Lawmakers advance bills to raise age to purchase tobacco, merge fire districts
The lame-duck session of the New Jersey Legislature is nearly over, and Thursday's second-to-last session day saw dozens of measures advance from committees and the full Senate.
Among the bills sent to Gov. Chris Christie for consideration was one that would revise the state's electronics recycling law and another that would create retirement savings accounts for private sector workers without pensions or 401(k)s.
Numerous other bills were approved by the Senate and sent to the Assembly for concurrence votes, or were released by Senate or Assembly committees for floor votes on the final voting day Monday.
Bills not sent to Christie before the start of the new session die and must be reintroduced.
Here's a rundown of some of the measures that were advanced Thursday:
Consolidating fire districts
Legislation written by Assemblymen Herb Conaway, D-7th of Delran, and Troy Singleton, D-7th of Palmyra, to permit fire districts to merge if their towns' elected officials choose to consolidate them was approved by the Senate by a 37-0 vote.
The two lawmakers drafted the bill after officials in Edgewater Park and Beverly expressed an interest in merging their fire districts but discovered state law didn't allow it.
Edgewater Park has no active fire companies. The fire district contracts with Beverly to provide protection. Under the current contract, Edgewater Park was to pay $278,524 for the 2015 calendar year, according to the district's budget.
The bill was previously approved by the Assembly, but that chamber must vote on it again because of changes made by the Senate.
Another bill of local interest would revise New Jersey's electronics recycling law in response to complaints that it is no longer effective.
New Jersey has prohibited televisions, computers and other devices from being disposed of in landfills since 2008 because of lead and other harmful substances they contain. Under current law, manufacturers of televisions and many other electronic devices must pay for the collection, transportation and recycling of their share of the discarded equipment, determined by a formula based on the manufacturers' share of calculated returns.
Counties and recyclers have complained that the formula doesn't reflect the actual recycling costs and is causing many recyclers to refuse to retrieve them from county or municipal drop-off sites without charging a fee.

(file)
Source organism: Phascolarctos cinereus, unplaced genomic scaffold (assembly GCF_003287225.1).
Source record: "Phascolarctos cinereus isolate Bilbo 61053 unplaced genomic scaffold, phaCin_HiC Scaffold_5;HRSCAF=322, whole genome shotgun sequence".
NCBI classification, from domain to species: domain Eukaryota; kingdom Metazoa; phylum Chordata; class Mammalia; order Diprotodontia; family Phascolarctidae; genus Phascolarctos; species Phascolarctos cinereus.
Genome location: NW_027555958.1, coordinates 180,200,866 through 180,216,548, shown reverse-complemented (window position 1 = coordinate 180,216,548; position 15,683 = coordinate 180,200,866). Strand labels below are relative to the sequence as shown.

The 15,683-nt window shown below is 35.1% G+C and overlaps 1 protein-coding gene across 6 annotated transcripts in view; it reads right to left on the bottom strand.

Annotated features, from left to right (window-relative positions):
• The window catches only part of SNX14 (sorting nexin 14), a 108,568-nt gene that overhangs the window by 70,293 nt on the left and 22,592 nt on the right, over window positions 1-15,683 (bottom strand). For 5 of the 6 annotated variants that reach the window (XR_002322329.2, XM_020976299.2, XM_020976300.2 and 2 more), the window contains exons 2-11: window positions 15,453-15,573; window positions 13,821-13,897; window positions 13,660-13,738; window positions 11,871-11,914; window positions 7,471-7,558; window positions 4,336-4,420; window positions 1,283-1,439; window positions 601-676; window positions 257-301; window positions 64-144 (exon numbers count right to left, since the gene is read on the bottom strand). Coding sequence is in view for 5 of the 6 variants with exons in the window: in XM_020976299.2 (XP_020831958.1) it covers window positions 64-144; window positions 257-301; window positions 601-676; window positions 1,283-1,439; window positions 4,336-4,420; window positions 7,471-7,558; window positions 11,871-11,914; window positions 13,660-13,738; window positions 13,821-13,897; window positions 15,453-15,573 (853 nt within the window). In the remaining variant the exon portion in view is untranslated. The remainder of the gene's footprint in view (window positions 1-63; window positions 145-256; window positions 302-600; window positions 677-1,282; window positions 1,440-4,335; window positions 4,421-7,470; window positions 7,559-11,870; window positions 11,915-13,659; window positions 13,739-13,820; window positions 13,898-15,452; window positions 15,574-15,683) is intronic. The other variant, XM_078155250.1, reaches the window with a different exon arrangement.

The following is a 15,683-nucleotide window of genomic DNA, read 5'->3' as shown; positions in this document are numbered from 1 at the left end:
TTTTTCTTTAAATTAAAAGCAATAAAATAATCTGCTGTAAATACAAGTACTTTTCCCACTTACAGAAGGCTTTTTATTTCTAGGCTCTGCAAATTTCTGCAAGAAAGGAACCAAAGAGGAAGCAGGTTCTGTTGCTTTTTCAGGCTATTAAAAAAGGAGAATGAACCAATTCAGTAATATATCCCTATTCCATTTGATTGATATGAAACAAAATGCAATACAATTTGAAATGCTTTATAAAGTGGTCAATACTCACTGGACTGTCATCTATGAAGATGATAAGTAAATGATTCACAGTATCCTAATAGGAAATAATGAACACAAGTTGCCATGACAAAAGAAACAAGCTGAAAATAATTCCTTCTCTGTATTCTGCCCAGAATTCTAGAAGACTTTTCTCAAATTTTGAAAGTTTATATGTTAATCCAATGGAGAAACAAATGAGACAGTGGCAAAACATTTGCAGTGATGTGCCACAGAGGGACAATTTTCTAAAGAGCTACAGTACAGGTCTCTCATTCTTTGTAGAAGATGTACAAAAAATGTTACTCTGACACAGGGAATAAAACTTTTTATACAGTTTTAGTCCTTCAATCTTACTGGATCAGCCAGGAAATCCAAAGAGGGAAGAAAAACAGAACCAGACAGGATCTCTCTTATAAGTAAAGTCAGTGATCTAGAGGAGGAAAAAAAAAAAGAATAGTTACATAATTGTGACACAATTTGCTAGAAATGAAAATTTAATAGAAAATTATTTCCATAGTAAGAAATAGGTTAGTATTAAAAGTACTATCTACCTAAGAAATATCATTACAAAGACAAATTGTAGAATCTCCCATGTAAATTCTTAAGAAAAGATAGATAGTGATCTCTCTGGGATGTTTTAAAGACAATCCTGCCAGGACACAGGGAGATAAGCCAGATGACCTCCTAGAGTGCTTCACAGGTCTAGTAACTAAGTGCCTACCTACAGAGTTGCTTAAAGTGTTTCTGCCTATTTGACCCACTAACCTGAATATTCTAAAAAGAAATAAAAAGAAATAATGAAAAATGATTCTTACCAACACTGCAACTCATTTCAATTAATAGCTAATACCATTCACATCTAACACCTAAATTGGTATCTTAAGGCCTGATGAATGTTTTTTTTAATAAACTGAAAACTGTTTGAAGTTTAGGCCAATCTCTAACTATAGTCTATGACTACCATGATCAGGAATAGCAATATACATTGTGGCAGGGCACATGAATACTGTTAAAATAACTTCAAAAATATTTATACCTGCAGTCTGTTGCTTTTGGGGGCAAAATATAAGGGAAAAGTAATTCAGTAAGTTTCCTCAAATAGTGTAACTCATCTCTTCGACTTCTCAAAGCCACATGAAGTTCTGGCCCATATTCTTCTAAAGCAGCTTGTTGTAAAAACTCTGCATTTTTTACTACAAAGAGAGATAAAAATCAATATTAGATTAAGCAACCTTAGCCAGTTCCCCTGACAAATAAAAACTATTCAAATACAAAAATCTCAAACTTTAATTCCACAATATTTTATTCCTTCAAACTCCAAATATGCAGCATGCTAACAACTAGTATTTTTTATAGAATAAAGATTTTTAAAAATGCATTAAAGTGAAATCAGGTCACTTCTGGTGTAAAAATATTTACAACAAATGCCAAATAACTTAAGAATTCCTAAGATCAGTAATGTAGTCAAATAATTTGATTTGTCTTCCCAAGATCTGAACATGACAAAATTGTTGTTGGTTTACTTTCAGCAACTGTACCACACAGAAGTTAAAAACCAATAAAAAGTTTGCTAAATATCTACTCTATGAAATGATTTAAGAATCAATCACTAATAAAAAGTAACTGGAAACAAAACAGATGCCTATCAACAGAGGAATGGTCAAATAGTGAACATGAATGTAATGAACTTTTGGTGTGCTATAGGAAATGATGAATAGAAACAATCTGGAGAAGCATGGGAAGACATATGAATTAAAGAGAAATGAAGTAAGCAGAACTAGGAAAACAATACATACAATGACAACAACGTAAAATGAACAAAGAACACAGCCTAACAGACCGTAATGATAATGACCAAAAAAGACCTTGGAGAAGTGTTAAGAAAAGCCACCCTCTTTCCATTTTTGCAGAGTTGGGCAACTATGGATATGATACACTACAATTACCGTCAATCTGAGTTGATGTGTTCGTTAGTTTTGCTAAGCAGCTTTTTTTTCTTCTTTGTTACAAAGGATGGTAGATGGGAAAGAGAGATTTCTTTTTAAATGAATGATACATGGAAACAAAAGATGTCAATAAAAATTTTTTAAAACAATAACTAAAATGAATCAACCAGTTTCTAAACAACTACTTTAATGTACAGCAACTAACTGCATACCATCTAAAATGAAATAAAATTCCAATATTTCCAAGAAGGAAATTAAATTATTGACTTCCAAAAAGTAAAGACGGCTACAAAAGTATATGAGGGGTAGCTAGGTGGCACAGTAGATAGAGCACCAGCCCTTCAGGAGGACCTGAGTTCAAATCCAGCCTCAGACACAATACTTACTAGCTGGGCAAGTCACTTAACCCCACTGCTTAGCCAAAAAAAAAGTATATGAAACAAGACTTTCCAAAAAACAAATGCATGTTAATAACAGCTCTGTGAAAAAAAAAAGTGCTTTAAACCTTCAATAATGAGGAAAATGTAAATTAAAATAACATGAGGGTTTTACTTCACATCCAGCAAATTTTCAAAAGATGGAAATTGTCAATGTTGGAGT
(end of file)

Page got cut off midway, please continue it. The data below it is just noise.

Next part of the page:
Burlington City and Riverside have dropped their electronics recycling programs because they were unable to find a willing vendor, and Burlington Township has eliminated television collections from its program. The Burlington County Board of Freeholders has warned that the county's free electronics recycling program is in jeopardy unless the formula is updated.
The legislation, which was approved by the Assembly last month, would revise the formula so it's based on each manufacturer's market share, rather than its share of returns. It would also update the law to require the recycling of printers and fax machines, and allow the Department of Environmental Protection to add more devices to the list of equipment covered under the law.
The Senate approved the bill Thursday by a 33-7 vote, sending it to Christie to consider.
Secure Choice Savings Act
Legislation being pushed by AARP to help workers without pensions was also sent to Christie after the Senate approved it 30-6.
The bill, known as the New Jersey Secure Choice Savings Act, would require employers with 25 or more workers that do not offer a qualified retirement plan to enroll their people into a state program, which would deduct a percentage of their paychecks to invest in individual retirement accounts.
Companies with fewer than 25 employees would be eligible to participate in the program, but would not be required to join.
Employees would be enrolled automatically at a 3 percent paycheck deduction but would be able to opt out or choose a different contribution amount.
AARP and other supporters say the legislation is needed to help avert a future crisis involving generations of workers retiring without adequate savings. More than half of New Jersey's private sector workers don't have any workplace retirement plans, according to AARP.
Hospital property tax exemptions